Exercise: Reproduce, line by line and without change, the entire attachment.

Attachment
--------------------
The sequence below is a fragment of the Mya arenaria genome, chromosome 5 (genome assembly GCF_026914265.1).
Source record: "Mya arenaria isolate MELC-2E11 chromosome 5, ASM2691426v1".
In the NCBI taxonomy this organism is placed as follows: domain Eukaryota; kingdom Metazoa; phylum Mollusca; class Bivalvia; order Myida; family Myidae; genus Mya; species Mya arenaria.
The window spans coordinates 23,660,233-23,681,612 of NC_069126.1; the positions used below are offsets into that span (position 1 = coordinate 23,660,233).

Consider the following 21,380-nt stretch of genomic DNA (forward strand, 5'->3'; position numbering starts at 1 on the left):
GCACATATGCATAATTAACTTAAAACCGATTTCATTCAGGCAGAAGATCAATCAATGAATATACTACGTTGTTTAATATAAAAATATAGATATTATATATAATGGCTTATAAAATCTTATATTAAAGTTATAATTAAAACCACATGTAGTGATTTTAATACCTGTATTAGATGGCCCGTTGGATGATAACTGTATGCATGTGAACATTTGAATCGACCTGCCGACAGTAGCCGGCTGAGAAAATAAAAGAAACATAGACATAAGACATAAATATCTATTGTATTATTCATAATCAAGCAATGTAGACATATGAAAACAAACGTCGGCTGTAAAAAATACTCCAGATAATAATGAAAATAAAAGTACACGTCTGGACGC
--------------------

The sequence below is a fragment of the Mya arenaria genome, chromosome 5 (genome assembly GCF_026914265.1).
Source record: "Mya arenaria isolate MELC-2E11 chromosome 5, ASM2691426v1".
In the NCBI taxonomy this organism is placed as follows: domain Eukaryota; kingdom Metazoa; phylum Mollusca; class Bivalvia; order Myida; family Myidae; genus Mya; species Mya arenaria.
The window spans coordinates 23,660,233-23,681,612 of NC_069126.1; the positions used below are offsets into that span (position 1 = coordinate 23,660,233).

Consider the following 21,380-nt stretch of genomic DNA (forward strand, 5'->3'; position numbering starts at 1 on the left):
GCACATATGCATAATTAACTTAAAACCGATTTCATTCAGGCAGAAGATCAATCAATGAATATACTACGTTGTTTAATATAAAAATATAGATATTATATATAATGGCTTATAAAATCTTATATTAAAGTTATAATTAAAACCACATGTAGTGATTTTAATACCTGTATTAGATGGCCCGTTGGATGATAACTGTATGCATGTGAACATTTGAATCGACCTGCCGACAGTAGCCGGCTGAGAAAATAAAAGAAACATAGACATAAGACATAAATATCTATTGTATTATTCATAATCAAGCAATGTAGACATATGAAAACAAACGTCGGCTGTAAAAAATACTCCAGATAATAATGAAAATAAAAGTACACGTCTGGACGC